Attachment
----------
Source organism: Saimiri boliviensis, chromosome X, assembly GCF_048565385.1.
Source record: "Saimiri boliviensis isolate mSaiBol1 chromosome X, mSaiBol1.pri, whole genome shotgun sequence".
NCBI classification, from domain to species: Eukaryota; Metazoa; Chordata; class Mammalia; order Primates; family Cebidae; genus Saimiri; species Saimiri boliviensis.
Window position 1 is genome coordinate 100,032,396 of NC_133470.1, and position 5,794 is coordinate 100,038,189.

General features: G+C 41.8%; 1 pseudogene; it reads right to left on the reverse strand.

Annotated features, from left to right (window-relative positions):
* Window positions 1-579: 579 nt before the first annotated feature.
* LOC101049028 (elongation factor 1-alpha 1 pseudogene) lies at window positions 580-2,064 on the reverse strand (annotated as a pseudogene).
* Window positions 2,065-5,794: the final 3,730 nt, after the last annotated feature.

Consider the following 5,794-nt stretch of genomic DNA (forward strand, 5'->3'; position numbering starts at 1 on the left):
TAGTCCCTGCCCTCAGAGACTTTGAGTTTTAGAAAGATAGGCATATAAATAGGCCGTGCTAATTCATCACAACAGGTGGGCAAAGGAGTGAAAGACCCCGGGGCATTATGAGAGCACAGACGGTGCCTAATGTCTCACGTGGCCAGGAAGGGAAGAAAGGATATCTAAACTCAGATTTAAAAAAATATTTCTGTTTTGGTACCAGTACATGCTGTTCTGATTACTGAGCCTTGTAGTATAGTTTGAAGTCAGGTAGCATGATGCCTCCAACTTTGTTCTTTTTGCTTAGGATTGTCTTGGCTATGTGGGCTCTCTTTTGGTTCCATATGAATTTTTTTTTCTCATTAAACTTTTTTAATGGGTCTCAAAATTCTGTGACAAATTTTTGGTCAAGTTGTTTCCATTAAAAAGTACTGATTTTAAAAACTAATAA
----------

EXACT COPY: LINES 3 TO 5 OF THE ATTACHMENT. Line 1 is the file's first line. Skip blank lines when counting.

NCBI classification, from domain to species: Eukaryota; Metazoa; Chordata; class Mammalia; order Primates; family Cebidae; genus Saimiri; species Saimiri boliviensis.
Window position 1 is genome coordinate 100,032,396 of NC_133470.1, and position 5,794 is coordinate 100,038,189.

General features: G+C 41.8%; 1 pseudogene; it reads right to left on the reverse strand.